Success of Malone's antegrade continence enema (MACE) from the patients' perspective.
ABSTRACT Fecal incontinence (FI) is a devastating problem for children. The failure of optimal medical treatment may require further interventions such as appendicocutaneostomy. We report on a patients' perspective of the success of a Malone procedure for FI.
The records of 32 patients who had undergone ACE procedure in the past 9 years were reviewed. Patients and families were contacted, and telephone inquiries were conducted to assess the overall success of the operation. The questionnaire covered the concerns of patients/families about the stoma, functional results and changes in the patients' quality of life (QOL).
The indications for ACE stomas were meningomyelocele in 17 patients, anorectal malformation in 8, Hirschsprung/NID in 3, spinal tumor in 3 and traumatic spinal injury in one. 7 laparoscopic and 25 conventional operations were performed. The vermiform appendix was used in 27 of the patients and a cecal flap was used in 5. The most frequent complication was stenosis of the stoma orifice observed in 14 patients. 8 patients responded to dilatations while 6 patients required minor surgical revision. There were 2 perforations during catheterization, and they required surgical repair of the conduit. 5 patients had mild leakage from the stoma; all 5 were open ACE procedures, and required revision. 25 patients could be reached by phone. 5 of these children stopped using the stoma due to previous perforation in 2 patients and stricture in 1. The remaining 2 stopped using their stomas because "they did not like the idea of it". 16 patients are completely clean. 3 patients have occasional soiling. Only one patient was not satisfied with using the ACE stoma and stated that it did not sufficiently improve her condition. 8 patients complained about the duration of the enema (longer than 1 h); however, 5 of them refuse to use the stoma every day. All patients but one perceived a significant improvement in their QOL. Mean QOL scores before and after the procedure were 5.8 (2-9) and 11.5 (5-14), respectively.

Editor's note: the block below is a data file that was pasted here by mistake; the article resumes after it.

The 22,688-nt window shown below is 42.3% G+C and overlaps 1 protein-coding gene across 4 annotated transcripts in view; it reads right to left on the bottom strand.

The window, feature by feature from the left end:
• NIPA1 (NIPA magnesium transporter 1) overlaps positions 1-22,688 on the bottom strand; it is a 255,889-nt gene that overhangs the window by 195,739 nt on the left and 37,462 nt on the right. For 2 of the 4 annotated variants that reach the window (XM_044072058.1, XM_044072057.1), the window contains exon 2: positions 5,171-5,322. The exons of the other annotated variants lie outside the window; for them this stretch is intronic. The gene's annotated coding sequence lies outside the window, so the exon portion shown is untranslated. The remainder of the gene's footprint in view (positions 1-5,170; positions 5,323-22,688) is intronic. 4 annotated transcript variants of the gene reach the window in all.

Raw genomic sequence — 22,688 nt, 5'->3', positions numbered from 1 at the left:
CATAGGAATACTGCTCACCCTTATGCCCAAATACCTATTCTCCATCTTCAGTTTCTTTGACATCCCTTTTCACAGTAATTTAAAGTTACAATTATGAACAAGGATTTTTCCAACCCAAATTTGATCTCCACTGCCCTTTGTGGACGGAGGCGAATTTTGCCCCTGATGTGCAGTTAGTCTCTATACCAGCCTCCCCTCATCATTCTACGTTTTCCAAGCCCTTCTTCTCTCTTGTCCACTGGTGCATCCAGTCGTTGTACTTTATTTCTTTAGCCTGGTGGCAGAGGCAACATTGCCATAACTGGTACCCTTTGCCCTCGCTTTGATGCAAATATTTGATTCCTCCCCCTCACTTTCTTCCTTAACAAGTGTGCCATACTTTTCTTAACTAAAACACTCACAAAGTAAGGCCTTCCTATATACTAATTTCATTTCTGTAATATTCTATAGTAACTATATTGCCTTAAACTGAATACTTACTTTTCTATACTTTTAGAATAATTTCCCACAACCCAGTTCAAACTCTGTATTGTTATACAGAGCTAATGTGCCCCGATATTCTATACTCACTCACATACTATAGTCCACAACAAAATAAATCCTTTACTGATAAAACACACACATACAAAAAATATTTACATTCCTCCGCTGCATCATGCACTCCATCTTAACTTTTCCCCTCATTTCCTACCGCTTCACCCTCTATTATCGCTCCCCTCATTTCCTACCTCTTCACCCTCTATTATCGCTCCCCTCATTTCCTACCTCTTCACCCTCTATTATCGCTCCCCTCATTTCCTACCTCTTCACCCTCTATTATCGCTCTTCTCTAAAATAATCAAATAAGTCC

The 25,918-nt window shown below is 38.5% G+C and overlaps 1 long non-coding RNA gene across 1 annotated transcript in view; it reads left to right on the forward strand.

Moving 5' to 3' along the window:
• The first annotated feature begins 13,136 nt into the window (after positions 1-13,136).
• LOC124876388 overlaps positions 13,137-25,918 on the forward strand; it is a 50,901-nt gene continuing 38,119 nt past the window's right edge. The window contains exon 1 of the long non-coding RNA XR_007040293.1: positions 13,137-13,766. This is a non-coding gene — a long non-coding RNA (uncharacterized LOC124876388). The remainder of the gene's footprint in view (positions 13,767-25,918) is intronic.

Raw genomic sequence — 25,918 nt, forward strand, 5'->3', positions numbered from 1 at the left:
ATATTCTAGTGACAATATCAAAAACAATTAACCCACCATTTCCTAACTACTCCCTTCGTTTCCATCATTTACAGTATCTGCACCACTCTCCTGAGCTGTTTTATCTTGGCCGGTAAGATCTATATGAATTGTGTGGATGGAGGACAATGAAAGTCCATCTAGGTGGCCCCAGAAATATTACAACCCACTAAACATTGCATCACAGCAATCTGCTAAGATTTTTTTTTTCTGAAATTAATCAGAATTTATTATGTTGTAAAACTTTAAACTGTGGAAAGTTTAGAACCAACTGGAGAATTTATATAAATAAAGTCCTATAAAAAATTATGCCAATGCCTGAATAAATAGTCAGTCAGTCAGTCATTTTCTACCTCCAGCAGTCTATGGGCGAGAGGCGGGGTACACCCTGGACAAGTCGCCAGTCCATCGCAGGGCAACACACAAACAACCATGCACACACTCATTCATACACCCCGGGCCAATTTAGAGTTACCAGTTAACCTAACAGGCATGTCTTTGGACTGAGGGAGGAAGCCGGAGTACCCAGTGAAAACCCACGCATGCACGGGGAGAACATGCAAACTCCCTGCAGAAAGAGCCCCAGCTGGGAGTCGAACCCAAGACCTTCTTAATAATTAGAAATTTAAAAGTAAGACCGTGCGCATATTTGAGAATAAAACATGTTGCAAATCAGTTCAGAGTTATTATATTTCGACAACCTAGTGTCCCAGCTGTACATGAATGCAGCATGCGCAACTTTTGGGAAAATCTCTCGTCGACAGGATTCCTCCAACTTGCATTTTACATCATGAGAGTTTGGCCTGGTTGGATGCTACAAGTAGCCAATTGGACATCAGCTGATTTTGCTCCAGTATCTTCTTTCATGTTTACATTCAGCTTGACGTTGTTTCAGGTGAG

ACE stomas provide a satisfactory improvement in patients' quality of life. Stoma-related complications are not uncommon. The most common problems are strictures, followed by stoma leakage.